• Elevated curb cuts and reverse slopes (sloping from back of curb towards instead of depressing from gutter line towards the back).
  • Wrong curb cut width size.
  • Use of wrong curb form.
  • Concrete wash out within or upstream of LID facility.
  • Ensure curb granular base (granular A) does not spill over into LID infiltration area. If material spills over, remove as best as possible while still maintaining the 2:1 slope for curbing
  • Lack of communication to concrete contractor or ready-mix driver explaining the function and importance of protecting the LID feature.

For more information on curb cuts, see these pages: Curb cuts, Curb cuts: Gallery and Bioretention: Streetscapes

Pretreatment and inlet[edit]

Pre-treatment structures are most cost effective when they slow down incoming flows, collect sediment for easy clean out, and slowly release water to the bioretention facility mitigating erosion. Pretreatment structures/strategies can include curb cuts, Aggregates, proprietary devices like filters or hydrodynamic separators, vegetation, concrete sumps, membrane filters, overland flow sumps, etc.

Construction Steps:

  • Installation of pretreatment features will vary based upon type. Similarly, installation timeline will range with type and could occur at excavation and mass grading, curb work or at finishing grade. Given pre-treatment features are typically integrated with the LID inlet coordination amongst multiple sub-contractors is sometime needed. The following details steps for various pre-treatment types:
  • Vegetation: Follow the guidance shown below in the section “Plant Material Verification and Installation”
  • Curbing: Follow the guidance shown above in the section “Curbing”.
  • Aggregate: Follow the guidance shown above in the section “Stone reservoir”.

Proprietary pre-treatment device[edit]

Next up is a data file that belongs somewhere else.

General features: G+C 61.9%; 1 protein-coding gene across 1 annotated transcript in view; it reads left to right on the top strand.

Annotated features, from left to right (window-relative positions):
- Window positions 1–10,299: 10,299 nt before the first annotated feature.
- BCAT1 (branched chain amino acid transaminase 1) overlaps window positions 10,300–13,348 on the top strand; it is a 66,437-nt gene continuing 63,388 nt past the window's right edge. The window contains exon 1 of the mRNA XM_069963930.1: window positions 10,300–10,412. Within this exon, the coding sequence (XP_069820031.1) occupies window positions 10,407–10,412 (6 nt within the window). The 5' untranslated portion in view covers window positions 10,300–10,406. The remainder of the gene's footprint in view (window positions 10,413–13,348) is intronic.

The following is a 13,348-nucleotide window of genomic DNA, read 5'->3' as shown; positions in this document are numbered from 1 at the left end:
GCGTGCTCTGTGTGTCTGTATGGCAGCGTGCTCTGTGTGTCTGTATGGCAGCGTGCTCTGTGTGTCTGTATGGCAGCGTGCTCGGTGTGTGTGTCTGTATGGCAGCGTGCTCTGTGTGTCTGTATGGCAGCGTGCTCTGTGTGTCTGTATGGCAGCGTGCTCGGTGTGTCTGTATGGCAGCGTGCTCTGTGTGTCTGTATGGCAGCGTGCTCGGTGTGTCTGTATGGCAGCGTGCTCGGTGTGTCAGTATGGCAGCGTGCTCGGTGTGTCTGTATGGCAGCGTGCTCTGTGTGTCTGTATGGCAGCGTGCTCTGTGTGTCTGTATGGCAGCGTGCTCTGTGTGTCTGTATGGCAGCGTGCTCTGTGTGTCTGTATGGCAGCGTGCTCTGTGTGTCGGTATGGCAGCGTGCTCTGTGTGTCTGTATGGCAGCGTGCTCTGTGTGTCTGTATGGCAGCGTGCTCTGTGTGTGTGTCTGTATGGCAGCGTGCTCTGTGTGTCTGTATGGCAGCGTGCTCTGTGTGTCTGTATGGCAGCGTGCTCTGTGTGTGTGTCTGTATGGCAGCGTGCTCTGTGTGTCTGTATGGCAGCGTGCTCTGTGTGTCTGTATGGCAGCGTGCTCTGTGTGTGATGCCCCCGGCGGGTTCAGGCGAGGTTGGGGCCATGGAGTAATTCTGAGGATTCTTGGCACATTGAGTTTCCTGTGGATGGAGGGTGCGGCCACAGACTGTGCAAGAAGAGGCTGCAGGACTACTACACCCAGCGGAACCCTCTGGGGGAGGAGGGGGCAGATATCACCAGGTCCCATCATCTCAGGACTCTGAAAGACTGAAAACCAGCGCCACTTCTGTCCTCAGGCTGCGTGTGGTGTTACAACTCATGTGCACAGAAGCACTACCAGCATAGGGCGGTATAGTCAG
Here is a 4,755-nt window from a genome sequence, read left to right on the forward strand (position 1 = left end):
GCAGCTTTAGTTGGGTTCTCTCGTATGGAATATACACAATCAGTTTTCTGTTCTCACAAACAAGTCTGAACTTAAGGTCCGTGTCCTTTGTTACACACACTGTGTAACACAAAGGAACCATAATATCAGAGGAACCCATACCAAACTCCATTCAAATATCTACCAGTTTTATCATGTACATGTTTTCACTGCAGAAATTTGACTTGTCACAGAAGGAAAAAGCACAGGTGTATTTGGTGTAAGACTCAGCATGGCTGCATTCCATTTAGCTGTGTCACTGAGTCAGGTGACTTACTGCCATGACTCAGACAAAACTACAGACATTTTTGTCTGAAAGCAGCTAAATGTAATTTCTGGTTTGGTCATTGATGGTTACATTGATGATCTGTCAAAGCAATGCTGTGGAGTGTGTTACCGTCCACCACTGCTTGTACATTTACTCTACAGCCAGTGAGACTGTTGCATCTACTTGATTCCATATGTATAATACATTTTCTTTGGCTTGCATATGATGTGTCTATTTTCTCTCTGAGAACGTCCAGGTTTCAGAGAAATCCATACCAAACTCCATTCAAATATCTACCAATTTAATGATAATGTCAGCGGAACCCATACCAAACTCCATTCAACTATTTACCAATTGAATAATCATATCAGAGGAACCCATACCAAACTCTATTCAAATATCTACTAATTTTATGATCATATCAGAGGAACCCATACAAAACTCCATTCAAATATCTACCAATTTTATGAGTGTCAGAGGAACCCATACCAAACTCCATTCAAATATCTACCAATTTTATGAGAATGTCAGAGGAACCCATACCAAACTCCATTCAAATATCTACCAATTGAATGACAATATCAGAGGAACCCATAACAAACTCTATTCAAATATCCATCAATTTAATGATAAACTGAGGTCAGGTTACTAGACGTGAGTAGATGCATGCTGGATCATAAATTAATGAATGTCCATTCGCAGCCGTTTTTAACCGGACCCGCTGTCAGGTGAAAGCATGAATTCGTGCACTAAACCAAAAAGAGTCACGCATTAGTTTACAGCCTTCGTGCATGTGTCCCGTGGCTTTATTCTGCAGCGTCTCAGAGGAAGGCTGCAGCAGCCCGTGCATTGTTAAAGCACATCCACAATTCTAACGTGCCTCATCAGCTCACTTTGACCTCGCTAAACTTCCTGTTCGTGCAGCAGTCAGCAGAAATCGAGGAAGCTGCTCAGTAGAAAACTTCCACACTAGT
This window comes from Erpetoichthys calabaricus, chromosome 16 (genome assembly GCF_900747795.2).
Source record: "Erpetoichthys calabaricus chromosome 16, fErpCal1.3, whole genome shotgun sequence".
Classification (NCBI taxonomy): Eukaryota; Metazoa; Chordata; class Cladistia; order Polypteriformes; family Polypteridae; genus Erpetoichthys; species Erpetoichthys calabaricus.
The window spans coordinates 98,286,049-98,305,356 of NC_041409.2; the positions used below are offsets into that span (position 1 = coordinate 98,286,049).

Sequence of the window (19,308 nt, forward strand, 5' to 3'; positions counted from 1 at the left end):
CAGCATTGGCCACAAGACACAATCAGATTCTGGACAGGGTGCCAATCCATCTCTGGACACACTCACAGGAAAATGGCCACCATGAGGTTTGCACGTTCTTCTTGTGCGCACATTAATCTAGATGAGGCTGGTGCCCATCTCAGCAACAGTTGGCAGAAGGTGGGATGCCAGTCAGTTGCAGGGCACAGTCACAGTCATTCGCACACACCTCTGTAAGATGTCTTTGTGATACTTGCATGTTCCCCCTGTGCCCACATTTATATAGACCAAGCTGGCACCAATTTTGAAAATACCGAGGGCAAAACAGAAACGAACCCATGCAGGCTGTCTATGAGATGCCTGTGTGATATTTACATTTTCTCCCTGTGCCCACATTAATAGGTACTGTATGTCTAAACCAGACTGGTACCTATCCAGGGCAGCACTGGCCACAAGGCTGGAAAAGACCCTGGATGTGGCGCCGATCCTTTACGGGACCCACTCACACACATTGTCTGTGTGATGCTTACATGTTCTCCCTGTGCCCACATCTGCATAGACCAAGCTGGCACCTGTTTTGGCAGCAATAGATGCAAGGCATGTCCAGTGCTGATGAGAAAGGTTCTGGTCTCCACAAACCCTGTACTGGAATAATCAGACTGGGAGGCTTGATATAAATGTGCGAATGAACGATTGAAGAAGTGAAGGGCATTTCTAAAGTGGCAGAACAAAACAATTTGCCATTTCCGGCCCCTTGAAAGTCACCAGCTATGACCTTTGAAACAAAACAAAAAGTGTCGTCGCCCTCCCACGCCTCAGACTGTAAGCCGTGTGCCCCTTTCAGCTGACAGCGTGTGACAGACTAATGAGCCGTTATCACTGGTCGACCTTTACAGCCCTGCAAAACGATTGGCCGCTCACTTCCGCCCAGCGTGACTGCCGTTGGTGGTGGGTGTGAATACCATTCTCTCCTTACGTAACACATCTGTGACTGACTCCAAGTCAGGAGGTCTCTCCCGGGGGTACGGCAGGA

1. Excavate and prepare base for proprietary pre-treatment device according to design.
  2. Install proprietary pre-treatment device according manufacturer directions.
  3. Manufacturer representative may need to confirm proper installation and functioning through approved testing and inspection.

Key Inspection Points:

  • Verify that the correct pre-treatment device (jellyfish filter, vegetation, curbing, etc.) is being installed.
  • Verify that all components of the pre-treatment device are installed
  • Verify correct size and location of pre-treatment device.
  • Verify correct elevation, slope, and footing according to design
  • Is it tied into the curb, downspout, or other inlet? Or could happen before the curbing?
  • Wet weather performance check:
    • Does it work?
    • Is water entering the LID facility properly?
    • Is sediment and debris accumulating?
    • Is it dissipating erosive forces?

Mistakes to Avoid:

  • Pre-treatment component parts are missing
  • Grading/elevation errors that deviates from design
    • Incorrect pipe inverts causing short circuiting
    • Insufficient grade drop or slope into pre-treatment to ensure positive flow of water
    • Improper grading from pre-treatment to LID feature inhibiting positive flow
    • Insufficient sump depth to account for sediment and debris accumulation
  • Using wrong concrete forms if concrete curbs are part of pre-treatment.

For more information about pre-treatment strategies and their design, visit these page(s): Pretreatment and Pretreatment features.


  1. Ontario Provincial Standards. 2013. OPSS.PROV.10101 Aggregates - Base, Subbase Select Subgrade, and Backfill Material.
  2. City of Toronto. 2021. TS 861 Construction Specifications for Permeable Interlocking Concrete Pavers.
  3. City of Toronto. 2021. TS 861 Construction Specifications for Permeable Interlocking Concrete Pavers.
  4. Advanced Drainage Systems. 2022. StormTech® Installation Guide MC-7200 Chamber.
  5. Municipal Sewer & Water. 2022. Photo. Accessed in July 8 2022:
  6. Makeway Environmental Technologies Inc. 2022. Stormwater Management. Photo. Accessed September 30, 2022:
  7. Cahill Associates Inc. 2013. Infiltration Trench. Photo. Accessed September 30, 2022:
  8. Advanced Drainage Systems. 2022. StormTech Isolator Row PLUS. Photo. Accessed September 30, 2022:
  9. Advanced Drainage Systems. 2022. SC-160LP, SC-310, SC-740 & DC-780 Design Manual. Photo. Accessed September 30, 2022:
  10. Ontario Provincial Standards. 2013. OPSS.PROV.10101 Aggregates - Base, Subbase Select Subgrade, and Backfill Material.
  11. CSA. 2009. A23.1-09/A23.2-09 (R2014). Concrete materials and methods of concrete construction/Test methods and standard practices for concrete. standard A23.1-09.,A23.,A%20sister%20standard%20%E2%80%93%20CSA%20A23